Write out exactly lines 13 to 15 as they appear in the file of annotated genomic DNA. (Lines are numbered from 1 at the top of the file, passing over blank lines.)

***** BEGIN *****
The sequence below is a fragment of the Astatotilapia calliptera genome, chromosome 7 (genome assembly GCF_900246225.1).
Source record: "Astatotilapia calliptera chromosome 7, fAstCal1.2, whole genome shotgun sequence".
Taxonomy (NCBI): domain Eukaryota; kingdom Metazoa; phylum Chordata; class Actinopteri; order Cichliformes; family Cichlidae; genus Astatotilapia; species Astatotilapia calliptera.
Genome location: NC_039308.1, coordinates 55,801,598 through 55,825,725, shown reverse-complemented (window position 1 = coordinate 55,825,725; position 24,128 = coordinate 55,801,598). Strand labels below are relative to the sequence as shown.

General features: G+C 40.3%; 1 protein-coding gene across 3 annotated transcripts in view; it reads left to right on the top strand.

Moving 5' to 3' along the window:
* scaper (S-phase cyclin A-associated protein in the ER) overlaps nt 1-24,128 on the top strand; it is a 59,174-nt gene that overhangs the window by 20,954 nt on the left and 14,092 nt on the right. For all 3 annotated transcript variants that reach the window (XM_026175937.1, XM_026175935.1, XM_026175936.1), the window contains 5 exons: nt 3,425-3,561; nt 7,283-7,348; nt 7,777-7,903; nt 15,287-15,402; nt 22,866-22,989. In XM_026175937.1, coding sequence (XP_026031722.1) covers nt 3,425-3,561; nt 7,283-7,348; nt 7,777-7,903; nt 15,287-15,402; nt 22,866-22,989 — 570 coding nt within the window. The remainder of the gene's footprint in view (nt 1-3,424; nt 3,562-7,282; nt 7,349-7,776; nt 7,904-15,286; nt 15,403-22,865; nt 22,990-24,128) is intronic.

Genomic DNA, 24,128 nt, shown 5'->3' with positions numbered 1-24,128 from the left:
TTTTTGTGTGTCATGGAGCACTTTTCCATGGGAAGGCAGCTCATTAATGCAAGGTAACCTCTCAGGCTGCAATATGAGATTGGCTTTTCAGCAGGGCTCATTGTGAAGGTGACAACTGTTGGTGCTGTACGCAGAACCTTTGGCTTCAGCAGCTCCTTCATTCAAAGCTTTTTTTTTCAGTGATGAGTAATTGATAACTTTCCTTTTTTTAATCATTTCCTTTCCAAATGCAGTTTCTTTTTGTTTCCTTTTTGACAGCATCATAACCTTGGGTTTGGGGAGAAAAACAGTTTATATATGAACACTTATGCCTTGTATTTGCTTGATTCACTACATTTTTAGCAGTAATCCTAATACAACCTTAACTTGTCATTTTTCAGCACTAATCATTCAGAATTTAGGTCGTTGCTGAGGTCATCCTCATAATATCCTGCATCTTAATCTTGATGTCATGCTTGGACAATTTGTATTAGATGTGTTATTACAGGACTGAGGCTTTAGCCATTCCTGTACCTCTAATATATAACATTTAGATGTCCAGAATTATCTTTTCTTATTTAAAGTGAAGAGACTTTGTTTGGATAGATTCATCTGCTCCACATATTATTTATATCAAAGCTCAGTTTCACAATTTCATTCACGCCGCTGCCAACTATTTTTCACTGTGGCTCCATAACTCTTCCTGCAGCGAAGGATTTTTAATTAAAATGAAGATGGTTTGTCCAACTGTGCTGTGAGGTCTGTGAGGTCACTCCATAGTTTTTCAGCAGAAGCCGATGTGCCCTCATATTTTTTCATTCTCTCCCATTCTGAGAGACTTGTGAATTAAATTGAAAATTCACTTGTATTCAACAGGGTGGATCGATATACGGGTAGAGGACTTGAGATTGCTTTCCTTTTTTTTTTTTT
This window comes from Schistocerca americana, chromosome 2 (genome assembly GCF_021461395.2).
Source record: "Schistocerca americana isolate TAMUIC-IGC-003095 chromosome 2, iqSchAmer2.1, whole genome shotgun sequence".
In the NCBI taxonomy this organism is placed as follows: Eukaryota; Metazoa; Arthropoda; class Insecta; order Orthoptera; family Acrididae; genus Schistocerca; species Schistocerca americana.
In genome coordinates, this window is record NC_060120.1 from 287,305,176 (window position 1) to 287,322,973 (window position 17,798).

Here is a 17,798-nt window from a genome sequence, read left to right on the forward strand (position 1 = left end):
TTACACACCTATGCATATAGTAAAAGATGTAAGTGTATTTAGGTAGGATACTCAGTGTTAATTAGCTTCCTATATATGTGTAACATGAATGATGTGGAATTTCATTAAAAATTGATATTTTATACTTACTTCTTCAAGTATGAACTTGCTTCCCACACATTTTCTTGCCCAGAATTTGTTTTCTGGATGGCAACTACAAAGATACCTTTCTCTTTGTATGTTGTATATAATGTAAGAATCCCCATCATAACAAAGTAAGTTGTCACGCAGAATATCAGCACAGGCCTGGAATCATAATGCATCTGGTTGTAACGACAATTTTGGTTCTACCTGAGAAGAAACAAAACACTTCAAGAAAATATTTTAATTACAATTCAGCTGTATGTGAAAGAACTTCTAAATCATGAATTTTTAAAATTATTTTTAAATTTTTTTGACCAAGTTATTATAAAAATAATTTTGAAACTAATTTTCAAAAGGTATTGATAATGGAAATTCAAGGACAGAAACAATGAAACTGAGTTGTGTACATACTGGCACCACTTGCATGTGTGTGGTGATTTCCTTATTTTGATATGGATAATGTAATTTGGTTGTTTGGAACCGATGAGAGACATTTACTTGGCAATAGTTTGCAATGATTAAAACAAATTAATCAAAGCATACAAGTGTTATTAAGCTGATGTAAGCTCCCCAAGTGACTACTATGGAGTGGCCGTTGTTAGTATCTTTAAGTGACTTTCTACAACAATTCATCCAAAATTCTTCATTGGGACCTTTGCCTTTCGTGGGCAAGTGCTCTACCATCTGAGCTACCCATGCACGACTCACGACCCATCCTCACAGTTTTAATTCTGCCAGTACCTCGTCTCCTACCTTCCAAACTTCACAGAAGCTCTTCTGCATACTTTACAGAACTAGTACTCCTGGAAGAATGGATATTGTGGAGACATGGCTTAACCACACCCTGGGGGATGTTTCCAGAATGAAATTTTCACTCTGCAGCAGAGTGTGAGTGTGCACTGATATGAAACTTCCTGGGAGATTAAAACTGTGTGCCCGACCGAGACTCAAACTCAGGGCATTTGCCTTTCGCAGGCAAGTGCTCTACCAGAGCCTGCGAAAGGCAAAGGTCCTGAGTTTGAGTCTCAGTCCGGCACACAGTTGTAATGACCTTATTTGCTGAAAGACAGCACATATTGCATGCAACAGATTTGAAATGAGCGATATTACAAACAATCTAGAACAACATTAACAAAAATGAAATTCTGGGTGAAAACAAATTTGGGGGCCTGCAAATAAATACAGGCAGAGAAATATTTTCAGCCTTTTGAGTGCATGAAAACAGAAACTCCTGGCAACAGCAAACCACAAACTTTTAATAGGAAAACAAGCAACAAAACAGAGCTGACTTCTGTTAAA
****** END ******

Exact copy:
In genome coordinates, this window is record NC_060120.1 from 287,305,176 (window position 1) to 287,322,973 (window position 17,798).

Here is a 17,798-nt window from a genome sequence, read left to right on the forward strand (position 1 = left end):
TTACACACCTATGCATATAGTAAAAGATGTAAGTGTATTTAGGTAGGATACTCAGTGTTAATTAGCTTCCTATATATGTGTAACATGAATGATGTGGAATTTCATTAAAAATTGATATTTTATACTTACTTCTTCAAGTATGAACTTGCTTCCCACACATTTTCTTGCCCAGAATTTGTTTTCTGGATGGCAACTACAAAGATACCTTTCTCTTTGTATGTTGTATATAATGTAAGAATCCCCATCATAACAAAGTAAGTTGTCACGCAGAATATCAGCACAGGCCTGGAATCATAATGCATCTGGTTGTAACGACAATTTTGGTTCTACCTGAGAAGAAACAAAACACTTCAAGAAAATATTTTAATTACAATTCAGCTGTATGTGAAAGAACTTCTAAATCATGAATTTTTAAAATTATTTTTAAATTTTTTTGACCAAGTTATTATAAAAATAATTTTGAAACTAATTTTCAAAAGGTATTGATAATGGAAATTCAAGGACAGAAACAATGAAACTGAGTTGTGTACATACTGGCACCACTTGCATGTGTGTGGTGATTTCCTTATTTTGATATGGATAATGTAATTTGGTTGTTTGGAACCGATGAGAGACATTTACTTGGCAATAGTTTGCAATGATTAAAACAAATTAATCAAAGCATACAAGTGTTATTAAGCTGATGTAAGCTCCCCAAGTGACTACTATGGAGTGGCCGTTGTTAGTATCTTTAAGTGACTTTCTACAACAATTCATCCAAAATTCTTCATTGGGACCTTTGCCTTTCGTGGGCAAGTGCTCTACCATCTGAGCTACCCATGCACGACTCACGACCCATCCTCACAGTTTTAATTCTGCCAGTACCTCGTCTCCTACCTTCCAAACTTCACAGAAGCTCTTCTGCATACTTTACAGAACTAGTACTCCTGGAAGAATGGATATTGTGGAGACATGGCTTAACCACACCCTGGGGGATGTTTCCAGAATGAAATTTTCACTCTGCAGCAGAGTGTGAGTGTGCACTGATATGAAACTTCCTGGGAGATTAAAACTGTGTGCCCGACCGAGACTCAAACTCAGGGCATTTGCCTTTCGCAGGCAAGTGCTCTACCAGAGCCTGCGAAAGGCAAAGGTCCTGAGTTTGAGTCTCAGTCCGGCACACAGTTGTAATGACCTTATTTGCTGAAAGACAGCACATATTGCATGCAACAGATTTGAAATGAGCGATATTACAAACAATCTAGAACAACATTAACAAAAATGAAATTCTGGGTGAAAACAAATTTGGGGGCCTGCAAATAAATACAGGCAGAGAAATATTTTCAGCCTTTTGAGTGCATGAAAACAGAAACTCCTGGCAACAGCAAACCACAAACTTTTAATAGGAAAACAAGCAACAAAACAGAGCTGACTTCTGTTAAA